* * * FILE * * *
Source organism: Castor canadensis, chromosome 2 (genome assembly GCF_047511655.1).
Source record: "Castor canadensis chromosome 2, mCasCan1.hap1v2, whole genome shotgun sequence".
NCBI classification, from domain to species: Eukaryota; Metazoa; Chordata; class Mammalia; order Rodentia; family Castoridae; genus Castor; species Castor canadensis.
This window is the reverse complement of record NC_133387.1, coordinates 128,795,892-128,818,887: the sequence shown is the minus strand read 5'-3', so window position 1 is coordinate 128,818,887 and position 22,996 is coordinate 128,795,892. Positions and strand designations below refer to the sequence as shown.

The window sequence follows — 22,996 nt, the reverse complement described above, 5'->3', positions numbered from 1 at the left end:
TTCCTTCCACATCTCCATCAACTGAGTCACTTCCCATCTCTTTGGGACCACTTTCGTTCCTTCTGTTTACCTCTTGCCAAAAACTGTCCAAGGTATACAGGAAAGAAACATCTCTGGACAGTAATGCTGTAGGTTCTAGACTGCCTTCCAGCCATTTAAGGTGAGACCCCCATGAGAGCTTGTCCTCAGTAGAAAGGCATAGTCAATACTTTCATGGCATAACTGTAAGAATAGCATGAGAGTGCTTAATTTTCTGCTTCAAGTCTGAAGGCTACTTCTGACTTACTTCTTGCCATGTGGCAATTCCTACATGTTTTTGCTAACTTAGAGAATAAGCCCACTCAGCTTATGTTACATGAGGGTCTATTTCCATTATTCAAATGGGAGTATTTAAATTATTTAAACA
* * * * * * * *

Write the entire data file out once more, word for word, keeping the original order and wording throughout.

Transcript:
Source organism: Castor canadensis, chromosome 2 (genome assembly GCF_047511655.1).
Source record: "Castor canadensis chromosome 2, mCasCan1.hap1v2, whole genome shotgun sequence".
NCBI classification, from domain to species: Eukaryota; Metazoa; Chordata; class Mammalia; order Rodentia; family Castoridae; genus Castor; species Castor canadensis.
This window is the reverse complement of record NC_133387.1, coordinates 128,795,892-128,818,887: the sequence shown is the minus strand read 5'-3', so window position 1 is coordinate 128,818,887 and position 22,996 is coordinate 128,795,892. Positions and strand designations below refer to the sequence as shown.

The window sequence follows — 22,996 nt, the reverse complement described above, 5'->3', positions numbered from 1 at the left end:
TTCCTTCCACATCTCCATCAACTGAGTCACTTCCCATCTCTTTGGGACCACTTTCGTTCCTTCTGTTTACCTCTTGCCAAAAACTGTCCAAGGTATACAGGAAAGAAACATCTCTGGACAGTAATGCTGTAGGTTCTAGACTGCCTTCCAGCCATTTAAGGTGAGACCCCCATGAGAGCTTGTCCTCAGTAGAAAGGCATAGTCAATACTTTCATGGCATAACTGTAAGAATAGCATGAGAGTGCTTAATTTTCTGCTTCAAGTCTGAAGGCTACTTCTGACTTACTTCTTGCCATGTGGCAATTCCTACATGTTTTTGCTAACTTAGAGAATAAGCCCACTCAGCTTATGTTACATGAGGGTCTATTTCCATTATTCAAATGGGAGTATTTAAATTATTTAAACA